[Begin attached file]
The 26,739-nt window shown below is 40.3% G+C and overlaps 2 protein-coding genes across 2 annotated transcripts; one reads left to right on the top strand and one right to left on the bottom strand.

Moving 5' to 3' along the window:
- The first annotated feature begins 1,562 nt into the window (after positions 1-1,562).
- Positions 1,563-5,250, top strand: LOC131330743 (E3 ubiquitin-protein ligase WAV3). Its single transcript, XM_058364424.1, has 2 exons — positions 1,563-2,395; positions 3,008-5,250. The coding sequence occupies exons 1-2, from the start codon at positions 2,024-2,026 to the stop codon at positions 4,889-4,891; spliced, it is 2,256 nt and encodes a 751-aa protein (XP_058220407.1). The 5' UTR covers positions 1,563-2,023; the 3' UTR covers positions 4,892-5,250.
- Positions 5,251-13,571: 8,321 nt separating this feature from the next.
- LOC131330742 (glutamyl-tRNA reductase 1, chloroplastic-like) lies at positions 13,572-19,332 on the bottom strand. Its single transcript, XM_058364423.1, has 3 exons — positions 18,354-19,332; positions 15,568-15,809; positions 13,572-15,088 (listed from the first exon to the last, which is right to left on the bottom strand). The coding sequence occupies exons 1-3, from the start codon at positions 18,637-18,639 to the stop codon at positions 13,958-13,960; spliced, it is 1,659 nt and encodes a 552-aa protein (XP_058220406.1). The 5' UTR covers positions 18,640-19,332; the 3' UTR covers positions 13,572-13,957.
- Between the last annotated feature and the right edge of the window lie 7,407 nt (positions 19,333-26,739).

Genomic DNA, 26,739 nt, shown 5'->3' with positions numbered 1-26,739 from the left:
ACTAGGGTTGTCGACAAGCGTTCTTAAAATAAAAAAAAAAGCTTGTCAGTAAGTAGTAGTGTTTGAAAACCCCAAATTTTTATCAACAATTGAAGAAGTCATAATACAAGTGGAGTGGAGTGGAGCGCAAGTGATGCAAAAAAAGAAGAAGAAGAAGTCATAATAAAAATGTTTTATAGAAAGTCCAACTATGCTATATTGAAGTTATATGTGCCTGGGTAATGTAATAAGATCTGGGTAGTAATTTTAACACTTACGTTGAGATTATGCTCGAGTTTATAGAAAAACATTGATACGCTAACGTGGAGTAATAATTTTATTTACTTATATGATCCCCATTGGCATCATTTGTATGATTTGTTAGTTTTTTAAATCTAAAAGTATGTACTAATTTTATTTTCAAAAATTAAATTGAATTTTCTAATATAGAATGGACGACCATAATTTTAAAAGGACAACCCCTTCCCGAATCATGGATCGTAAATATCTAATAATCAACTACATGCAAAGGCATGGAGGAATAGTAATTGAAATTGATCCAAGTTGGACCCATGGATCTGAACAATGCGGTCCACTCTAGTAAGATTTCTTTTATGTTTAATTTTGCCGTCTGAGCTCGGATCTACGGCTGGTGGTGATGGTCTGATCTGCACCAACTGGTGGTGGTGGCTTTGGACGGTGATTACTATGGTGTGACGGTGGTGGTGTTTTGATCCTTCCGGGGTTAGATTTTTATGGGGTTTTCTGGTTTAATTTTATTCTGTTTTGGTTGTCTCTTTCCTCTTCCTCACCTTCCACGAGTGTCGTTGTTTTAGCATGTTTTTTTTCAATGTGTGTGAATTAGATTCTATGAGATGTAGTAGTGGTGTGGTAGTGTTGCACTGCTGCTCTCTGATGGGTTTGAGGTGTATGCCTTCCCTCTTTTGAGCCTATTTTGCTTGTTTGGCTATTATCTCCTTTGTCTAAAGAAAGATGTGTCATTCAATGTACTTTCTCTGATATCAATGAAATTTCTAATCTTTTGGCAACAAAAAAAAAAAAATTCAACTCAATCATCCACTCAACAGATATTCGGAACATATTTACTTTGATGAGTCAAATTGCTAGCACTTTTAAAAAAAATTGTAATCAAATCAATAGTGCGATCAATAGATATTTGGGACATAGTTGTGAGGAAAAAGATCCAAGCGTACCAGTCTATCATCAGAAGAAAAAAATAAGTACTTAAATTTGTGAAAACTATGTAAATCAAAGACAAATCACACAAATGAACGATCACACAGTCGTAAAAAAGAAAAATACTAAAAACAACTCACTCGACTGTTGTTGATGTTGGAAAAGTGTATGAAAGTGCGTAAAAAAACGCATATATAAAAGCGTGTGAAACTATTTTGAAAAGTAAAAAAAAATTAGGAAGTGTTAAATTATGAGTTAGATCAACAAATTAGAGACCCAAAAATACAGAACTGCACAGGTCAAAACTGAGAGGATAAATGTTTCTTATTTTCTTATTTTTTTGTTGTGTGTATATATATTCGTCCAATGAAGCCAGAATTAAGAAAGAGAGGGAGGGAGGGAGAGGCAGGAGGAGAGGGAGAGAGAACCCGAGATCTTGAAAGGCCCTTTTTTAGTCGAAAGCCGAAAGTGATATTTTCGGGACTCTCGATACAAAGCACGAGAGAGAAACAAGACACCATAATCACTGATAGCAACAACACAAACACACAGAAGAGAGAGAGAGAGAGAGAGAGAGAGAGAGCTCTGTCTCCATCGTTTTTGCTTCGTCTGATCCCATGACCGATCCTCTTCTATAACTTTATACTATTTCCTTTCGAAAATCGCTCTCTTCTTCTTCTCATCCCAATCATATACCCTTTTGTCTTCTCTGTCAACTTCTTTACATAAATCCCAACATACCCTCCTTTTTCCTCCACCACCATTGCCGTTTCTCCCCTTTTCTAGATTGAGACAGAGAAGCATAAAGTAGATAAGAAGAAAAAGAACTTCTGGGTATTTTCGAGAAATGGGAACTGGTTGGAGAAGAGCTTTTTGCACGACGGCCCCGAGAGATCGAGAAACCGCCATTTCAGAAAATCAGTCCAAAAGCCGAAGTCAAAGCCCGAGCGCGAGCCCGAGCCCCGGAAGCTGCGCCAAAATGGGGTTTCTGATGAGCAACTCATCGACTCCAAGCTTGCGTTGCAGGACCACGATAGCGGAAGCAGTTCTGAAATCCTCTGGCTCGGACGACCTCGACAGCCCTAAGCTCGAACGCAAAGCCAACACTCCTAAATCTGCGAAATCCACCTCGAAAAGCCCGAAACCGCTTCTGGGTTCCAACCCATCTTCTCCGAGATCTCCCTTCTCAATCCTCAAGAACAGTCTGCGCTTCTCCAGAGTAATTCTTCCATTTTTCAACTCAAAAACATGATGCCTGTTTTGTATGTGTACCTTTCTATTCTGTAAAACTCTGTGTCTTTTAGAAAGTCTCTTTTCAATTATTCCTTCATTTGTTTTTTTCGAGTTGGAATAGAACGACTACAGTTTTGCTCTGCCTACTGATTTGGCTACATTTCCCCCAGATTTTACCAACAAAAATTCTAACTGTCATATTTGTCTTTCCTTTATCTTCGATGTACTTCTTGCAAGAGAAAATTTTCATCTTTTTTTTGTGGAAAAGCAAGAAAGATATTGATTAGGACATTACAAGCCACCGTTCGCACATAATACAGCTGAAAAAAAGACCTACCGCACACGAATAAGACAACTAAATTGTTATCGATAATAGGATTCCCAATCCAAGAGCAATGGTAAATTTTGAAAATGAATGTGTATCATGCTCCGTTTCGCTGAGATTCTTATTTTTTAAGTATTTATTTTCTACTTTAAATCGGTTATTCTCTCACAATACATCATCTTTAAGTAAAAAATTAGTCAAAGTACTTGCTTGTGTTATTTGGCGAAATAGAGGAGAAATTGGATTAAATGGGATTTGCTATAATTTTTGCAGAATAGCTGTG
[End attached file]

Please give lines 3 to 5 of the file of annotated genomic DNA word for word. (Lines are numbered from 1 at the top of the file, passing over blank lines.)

- The first annotated feature begins 1,562 nt into the window (after positions 1-1,562).
- Positions 1,563-5,250, top strand: LOC131330743 (E3 ubiquitin-protein ligase WAV3). Its single transcript, XM_058364424.1, has 2 exons — positions 1,563-2,395; positions 3,008-5,250. The coding sequence occupies exons 1-2, from the start codon at positions 2,024-2,026 to the stop codon at positions 4,889-4,891; spliced, it is 2,256 nt and encodes a 751-aa protein (XP_058220407.1). The 5' UTR covers positions 1,563-2,023; the 3' UTR covers positions 4,892-5,250.
- Positions 5,251-13,571: 8,321 nt separating this feature from the next.